Why should I live in Calcutta


Suspended megacity, despite culture and tradition

The river Hooghly, tributary of the holy Ganges, shapes the image of Calcutta with its wide bridges. The megacity is located on the eastern edge of India and was once the political center.

The megacity of Calcutta in West Bengal (& copy NASA)


Calcutta is located on the eastern edge of India, near the border with Bangladesh. With over 14 million inhabitants, the metropolitan region is currently the eighth largest urban agglomeration in the world. In India, Calcutta is the third most populous city in the country after Mumbai and Delhi.

Calcutta is located in the western Ganges delta on the Hooghly River, an estuary of the Ganges - the sacred river of the Hindus. Two cities belong to the core of the growing metropolitan region of Calcutta: Calcutta, on the eastern bank of the Hooghly, and Howrah on the western. The two twin cities are connected by several bridges across the Hooghly. But the hierarchy is clear: Calcutta is the more important of the two cities.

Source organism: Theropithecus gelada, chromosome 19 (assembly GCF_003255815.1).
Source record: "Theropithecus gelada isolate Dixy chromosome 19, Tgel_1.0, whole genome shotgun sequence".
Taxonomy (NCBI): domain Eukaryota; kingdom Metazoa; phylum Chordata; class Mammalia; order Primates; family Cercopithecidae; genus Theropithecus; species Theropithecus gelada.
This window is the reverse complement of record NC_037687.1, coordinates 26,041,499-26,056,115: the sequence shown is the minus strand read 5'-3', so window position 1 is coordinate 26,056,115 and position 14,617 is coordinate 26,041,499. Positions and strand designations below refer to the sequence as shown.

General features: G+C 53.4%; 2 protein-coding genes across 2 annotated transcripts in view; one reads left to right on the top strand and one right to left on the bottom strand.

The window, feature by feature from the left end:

Modern Calcutta was founded in the early 17th century and experienced rapid growth. Until 1911, Calcutta was the capital of the British colonial power in India. But with India's independence in 1947 at the latest, Calcutta increasingly lost its importance. With the division of the subcontinent, the city slid to the eastern edge of the country. Thousands of refugees from East Pakistan, now Bangladesh, poured into the city after 1947. There were also internal migrants: To this day, many of them come from the nearby state of Bihar, one of the poorest in India. Calcutta was bursting at the seams: Illegal settlements emerged, some of them slums. Today Calcutta has the reputation of a poor house. The name of the city is closely linked to the Nobel Peace Prize laureate Mother Teresa, who founded a hospice in Calcutta and looked after the dying, orphans and sick until her death in 1997. But Calcutta is also an important center of India for art and culture.